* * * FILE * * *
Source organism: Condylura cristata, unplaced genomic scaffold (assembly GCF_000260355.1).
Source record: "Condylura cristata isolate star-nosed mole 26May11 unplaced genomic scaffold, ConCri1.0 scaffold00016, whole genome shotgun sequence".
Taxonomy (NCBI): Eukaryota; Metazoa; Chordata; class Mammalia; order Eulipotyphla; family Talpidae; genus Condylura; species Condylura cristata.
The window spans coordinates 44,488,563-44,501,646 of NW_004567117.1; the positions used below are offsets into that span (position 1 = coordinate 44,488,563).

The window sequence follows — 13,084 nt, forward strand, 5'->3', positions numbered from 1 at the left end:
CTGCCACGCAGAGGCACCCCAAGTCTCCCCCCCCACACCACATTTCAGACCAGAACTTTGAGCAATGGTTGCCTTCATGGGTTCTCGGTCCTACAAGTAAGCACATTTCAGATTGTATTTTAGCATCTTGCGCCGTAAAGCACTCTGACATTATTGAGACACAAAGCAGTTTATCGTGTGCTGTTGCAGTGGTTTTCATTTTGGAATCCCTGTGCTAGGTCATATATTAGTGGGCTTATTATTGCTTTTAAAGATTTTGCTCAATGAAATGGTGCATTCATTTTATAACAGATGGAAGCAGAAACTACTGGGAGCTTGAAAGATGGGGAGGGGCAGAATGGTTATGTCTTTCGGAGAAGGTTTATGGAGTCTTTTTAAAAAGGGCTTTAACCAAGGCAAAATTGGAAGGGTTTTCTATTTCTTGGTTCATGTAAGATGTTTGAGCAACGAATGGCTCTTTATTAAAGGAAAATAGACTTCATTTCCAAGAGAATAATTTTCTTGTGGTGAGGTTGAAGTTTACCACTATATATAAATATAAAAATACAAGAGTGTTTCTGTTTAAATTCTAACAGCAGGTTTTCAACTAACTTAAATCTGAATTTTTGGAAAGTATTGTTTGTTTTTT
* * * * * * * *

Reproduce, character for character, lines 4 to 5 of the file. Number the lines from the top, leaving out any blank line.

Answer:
The window spans coordinates 44,488,563-44,501,646 of NW_004567117.1; the positions used below are offsets into that span (position 1 = coordinate 44,488,563).

The window sequence follows — 13,084 nt, forward strand, 5'->3', positions numbered from 1 at the left end: